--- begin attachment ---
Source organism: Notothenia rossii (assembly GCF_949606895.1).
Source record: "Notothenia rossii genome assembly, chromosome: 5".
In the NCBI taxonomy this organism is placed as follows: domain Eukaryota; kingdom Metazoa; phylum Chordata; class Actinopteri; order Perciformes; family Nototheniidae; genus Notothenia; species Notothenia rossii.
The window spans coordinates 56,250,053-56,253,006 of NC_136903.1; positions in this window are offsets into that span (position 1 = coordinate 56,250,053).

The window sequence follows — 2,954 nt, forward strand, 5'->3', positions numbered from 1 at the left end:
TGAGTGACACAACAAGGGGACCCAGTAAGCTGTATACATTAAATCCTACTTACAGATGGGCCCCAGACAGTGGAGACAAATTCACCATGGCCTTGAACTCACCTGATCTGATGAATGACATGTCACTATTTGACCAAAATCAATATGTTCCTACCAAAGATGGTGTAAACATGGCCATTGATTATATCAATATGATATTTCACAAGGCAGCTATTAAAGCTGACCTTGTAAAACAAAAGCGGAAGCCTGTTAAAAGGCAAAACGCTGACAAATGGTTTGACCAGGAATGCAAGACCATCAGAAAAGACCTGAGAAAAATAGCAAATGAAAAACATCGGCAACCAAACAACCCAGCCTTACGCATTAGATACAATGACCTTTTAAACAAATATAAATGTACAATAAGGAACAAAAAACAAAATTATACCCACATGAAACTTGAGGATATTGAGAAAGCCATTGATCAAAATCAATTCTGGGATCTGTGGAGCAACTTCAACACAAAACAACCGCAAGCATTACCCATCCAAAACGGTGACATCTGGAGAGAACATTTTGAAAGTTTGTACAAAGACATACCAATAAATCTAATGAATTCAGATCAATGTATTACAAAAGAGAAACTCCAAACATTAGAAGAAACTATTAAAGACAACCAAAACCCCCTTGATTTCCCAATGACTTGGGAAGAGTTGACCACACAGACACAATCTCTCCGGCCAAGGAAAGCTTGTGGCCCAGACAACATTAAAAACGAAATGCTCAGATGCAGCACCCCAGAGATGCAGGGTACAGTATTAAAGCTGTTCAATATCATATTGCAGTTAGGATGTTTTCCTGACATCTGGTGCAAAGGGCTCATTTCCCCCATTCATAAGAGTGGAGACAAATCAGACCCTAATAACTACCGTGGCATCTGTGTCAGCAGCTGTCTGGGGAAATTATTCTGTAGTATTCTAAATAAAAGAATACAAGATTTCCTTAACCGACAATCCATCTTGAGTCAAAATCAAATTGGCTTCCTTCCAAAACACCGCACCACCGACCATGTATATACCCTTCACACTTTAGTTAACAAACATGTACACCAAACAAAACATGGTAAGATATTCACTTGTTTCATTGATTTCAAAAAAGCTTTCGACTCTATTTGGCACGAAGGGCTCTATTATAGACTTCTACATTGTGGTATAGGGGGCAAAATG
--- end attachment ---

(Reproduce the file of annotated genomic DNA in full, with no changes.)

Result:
Source organism: Notothenia rossii (assembly GCF_949606895.1).
Source record: "Notothenia rossii genome assembly, chromosome: 5".
In the NCBI taxonomy this organism is placed as follows: domain Eukaryota; kingdom Metazoa; phylum Chordata; class Actinopteri; order Perciformes; family Nototheniidae; genus Notothenia; species Notothenia rossii.
The window spans coordinates 56,250,053-56,253,006 of NC_136903.1; positions in this window are offsets into that span (position 1 = coordinate 56,250,053).

The window sequence follows — 2,954 nt, forward strand, 5'->3', positions numbered from 1 at the left end:
TGAGTGACACAACAAGGGGACCCAGTAAGCTGTATACATTAAATCCTACTTACAGATGGGCCCCAGACAGTGGAGACAAATTCACCATGGCCTTGAACTCACCTGATCTGATGAATGACATGTCACTATTTGACCAAAATCAATATGTTCCTACCAAAGATGGTGTAAACATGGCCATTGATTATATCAATATGATATTTCACAAGGCAGCTATTAAAGCTGACCTTGTAAAACAAAAGCGGAAGCCTGTTAAAAGGCAAAACGCTGACAAATGGTTTGACCAGGAATGCAAGACCATCAGAAAAGACCTGAGAAAAATAGCAAATGAAAAACATCGGCAACCAAACAACCCAGCCTTACGCATTAGATACAATGACCTTTTAAACAAATATAAATGTACAATAAGGAACAAAAAACAAAATTATACCCACATGAAACTTGAGGATATTGAGAAAGCCATTGATCAAAATCAATTCTGGGATCTGTGGAGCAACTTCAACACAAAACAACCGCAAGCATTACCCATCCAAAACGGTGACATCTGGAGAGAACATTTTGAAAGTTTGTACAAAGACATACCAATAAATCTAATGAATTCAGATCAATGTATTACAAAAGAGAAACTCCAAACATTAGAAGAAACTATTAAAGACAACCAAAACCCCCTTGATTTCCCAATGACTTGGGAAGAGTTGACCACACAGACACAATCTCTCCGGCCAAGGAAAGCTTGTGGCCCAGACAACATTAAAAACGAAATGCTCAGATGCAGCACCCCAGAGATGCAGGGTACAGTATTAAAGCTGTTCAATATCATATTGCAGTTAGGATGTTTTCCTGACATCTGGTGCAAAGGGCTCATTTCCCCCATTCATAAGAGTGGAGACAAATCAGACCCTAATAACTACCGTGGCATCTGTGTCAGCAGCTGTCTGGGGAAATTATTCTGTAGTATTCTAAATAAAAGAATACAAGATTTCCTTAACCGACAATCCATCTTGAGTCAAAATCAAATTGGCTTCCTTCCAAAACACCGCACCACCGACCATGTATATACCCTTCACACTTTAGTTAACAAACATGTACACCAAACAAAACATGGTAAGATATTCACTTGTTTCATTGATTTCAAAAAAGCTTTCGACTCTATTTGGCACGAAGGGCTCTATTATAGACTTCTACATTGTGGTATAGGGGGCAAAATG